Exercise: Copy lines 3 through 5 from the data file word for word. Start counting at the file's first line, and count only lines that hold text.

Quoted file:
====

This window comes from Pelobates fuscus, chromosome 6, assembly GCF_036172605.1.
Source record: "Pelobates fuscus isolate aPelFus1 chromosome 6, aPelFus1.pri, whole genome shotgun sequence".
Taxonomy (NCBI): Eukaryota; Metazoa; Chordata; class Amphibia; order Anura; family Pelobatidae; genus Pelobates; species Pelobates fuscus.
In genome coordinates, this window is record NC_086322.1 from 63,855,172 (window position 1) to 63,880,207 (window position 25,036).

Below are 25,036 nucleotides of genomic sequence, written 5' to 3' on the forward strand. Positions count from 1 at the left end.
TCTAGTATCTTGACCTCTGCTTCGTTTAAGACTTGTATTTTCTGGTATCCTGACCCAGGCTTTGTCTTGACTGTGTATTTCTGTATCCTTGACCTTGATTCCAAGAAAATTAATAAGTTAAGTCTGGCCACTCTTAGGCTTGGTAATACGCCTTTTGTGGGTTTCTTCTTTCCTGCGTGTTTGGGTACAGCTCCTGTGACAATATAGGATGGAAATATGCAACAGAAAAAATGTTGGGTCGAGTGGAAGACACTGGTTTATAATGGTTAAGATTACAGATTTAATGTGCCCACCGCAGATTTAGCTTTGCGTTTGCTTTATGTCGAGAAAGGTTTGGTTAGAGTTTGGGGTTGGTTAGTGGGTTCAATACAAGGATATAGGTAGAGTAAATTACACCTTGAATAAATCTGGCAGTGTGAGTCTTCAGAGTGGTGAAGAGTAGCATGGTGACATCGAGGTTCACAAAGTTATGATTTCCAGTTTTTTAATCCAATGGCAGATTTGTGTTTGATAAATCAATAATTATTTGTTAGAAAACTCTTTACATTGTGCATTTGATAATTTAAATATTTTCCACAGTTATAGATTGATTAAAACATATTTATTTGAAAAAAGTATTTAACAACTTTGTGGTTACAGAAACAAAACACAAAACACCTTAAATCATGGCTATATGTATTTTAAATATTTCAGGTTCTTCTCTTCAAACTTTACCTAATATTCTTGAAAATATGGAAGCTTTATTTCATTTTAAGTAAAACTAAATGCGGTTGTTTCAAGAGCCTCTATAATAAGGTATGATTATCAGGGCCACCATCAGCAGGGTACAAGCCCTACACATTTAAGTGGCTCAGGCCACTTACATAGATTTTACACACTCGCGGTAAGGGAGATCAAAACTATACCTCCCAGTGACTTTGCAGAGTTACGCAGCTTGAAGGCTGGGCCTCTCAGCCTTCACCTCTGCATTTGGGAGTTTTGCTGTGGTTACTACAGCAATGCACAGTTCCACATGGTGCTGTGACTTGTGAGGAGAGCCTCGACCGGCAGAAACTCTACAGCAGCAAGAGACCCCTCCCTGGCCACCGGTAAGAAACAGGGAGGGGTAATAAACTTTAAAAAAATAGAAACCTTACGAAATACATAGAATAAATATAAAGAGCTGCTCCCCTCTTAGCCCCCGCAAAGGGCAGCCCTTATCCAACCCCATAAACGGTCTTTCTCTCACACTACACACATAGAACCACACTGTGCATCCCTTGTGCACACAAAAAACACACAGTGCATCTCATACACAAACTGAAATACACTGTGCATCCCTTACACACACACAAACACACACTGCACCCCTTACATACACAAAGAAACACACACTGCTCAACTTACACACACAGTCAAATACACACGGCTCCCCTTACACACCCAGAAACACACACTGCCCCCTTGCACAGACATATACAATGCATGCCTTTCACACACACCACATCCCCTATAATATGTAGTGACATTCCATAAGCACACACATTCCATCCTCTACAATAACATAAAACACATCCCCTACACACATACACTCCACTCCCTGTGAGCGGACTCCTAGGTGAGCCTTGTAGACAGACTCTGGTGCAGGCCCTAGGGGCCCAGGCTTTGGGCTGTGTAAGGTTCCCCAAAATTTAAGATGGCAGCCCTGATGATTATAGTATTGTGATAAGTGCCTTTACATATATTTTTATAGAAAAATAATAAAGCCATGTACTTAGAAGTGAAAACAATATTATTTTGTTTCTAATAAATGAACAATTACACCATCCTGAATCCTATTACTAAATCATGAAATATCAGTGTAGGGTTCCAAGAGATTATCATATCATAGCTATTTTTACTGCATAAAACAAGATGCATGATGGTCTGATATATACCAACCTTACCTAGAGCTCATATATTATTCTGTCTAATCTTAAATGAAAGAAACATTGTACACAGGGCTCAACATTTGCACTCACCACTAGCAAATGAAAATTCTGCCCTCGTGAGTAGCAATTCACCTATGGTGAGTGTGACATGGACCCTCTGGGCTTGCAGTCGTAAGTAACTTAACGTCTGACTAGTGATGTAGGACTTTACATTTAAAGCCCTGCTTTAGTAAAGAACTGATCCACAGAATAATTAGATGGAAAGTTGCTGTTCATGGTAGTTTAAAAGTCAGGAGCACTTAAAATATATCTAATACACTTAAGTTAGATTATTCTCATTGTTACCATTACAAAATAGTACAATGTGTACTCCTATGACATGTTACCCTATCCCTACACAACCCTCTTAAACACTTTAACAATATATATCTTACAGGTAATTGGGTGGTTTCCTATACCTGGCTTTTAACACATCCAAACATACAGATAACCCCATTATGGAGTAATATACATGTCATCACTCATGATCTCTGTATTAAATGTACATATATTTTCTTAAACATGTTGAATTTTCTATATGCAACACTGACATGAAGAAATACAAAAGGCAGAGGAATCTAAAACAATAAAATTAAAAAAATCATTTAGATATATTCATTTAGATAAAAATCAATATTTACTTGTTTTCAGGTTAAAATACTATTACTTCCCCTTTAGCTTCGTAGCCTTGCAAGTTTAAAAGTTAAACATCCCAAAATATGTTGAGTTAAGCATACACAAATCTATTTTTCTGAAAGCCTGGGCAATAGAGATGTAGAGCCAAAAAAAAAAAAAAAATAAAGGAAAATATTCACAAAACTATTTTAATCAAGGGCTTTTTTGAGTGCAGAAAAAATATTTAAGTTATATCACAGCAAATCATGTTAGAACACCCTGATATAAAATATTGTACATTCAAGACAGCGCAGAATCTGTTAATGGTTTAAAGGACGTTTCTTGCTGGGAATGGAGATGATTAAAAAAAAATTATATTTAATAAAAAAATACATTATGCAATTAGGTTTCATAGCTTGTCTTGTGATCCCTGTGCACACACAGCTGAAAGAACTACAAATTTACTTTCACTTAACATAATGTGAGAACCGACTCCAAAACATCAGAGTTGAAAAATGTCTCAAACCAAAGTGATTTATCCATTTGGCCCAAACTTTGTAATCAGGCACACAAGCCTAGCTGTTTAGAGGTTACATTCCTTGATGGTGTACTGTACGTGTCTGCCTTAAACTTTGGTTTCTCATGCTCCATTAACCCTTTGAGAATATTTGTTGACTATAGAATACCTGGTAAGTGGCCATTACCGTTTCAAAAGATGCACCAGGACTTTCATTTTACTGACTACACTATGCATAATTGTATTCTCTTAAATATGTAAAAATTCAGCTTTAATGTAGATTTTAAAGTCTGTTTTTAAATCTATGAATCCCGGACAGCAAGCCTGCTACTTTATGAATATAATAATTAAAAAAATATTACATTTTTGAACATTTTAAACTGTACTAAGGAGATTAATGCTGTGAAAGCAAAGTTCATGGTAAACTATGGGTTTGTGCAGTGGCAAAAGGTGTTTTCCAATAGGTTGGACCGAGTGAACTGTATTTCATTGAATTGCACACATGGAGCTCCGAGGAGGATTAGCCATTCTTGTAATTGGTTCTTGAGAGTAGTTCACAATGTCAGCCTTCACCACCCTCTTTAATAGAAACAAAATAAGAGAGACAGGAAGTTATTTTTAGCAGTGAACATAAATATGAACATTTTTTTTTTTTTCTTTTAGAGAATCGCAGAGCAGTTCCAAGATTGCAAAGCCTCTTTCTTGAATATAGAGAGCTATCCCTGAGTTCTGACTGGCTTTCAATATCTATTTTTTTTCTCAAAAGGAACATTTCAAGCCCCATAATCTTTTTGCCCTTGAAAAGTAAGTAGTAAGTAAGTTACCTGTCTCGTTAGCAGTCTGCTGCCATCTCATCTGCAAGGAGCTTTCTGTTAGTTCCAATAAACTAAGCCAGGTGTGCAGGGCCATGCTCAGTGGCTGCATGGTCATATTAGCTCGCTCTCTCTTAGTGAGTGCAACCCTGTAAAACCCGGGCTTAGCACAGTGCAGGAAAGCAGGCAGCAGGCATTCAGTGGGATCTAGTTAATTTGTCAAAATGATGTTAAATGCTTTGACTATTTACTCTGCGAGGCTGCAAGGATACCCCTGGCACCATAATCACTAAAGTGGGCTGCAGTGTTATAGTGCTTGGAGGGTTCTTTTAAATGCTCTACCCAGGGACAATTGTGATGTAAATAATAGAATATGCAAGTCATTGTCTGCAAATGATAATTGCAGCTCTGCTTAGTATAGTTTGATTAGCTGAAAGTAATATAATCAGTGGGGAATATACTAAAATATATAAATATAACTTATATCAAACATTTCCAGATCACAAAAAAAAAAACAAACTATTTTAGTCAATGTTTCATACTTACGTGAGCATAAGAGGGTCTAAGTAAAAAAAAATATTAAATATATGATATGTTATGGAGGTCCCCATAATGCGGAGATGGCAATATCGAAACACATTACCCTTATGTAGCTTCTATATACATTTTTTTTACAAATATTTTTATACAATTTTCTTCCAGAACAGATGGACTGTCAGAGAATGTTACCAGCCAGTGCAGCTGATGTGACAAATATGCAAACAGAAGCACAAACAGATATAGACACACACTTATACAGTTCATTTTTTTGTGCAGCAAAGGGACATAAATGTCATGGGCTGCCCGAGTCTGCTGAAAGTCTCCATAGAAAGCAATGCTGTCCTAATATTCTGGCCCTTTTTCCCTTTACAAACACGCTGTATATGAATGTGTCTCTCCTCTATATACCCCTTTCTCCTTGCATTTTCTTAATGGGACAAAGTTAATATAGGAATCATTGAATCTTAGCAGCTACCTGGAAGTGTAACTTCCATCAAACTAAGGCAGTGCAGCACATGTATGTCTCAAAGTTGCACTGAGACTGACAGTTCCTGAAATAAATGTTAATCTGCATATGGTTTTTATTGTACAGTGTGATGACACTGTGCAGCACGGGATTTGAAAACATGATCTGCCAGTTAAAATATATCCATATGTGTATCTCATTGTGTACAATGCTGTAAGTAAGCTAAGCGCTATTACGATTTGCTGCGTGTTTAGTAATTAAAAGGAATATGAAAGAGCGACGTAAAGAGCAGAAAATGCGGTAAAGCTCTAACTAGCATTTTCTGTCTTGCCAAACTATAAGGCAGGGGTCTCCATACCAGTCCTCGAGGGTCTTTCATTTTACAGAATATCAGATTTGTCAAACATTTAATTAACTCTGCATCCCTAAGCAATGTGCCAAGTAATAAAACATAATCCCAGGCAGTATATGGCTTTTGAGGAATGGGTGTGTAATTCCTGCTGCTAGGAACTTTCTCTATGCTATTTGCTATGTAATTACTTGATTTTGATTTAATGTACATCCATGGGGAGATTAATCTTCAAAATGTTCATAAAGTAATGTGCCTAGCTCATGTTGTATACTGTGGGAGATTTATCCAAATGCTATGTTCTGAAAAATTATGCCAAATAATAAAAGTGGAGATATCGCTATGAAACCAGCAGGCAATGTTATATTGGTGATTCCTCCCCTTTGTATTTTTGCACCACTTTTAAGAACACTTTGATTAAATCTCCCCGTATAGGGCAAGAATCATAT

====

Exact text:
Taxonomy (NCBI): Eukaryota; Metazoa; Chordata; class Amphibia; order Anura; family Pelobatidae; genus Pelobates; species Pelobates fuscus.
In genome coordinates, this window is record NC_086322.1 from 63,855,172 (window position 1) to 63,880,207 (window position 25,036).

Below are 25,036 nucleotides of genomic sequence, written 5' to 3' on the forward strand. Positions count from 1 at the left end.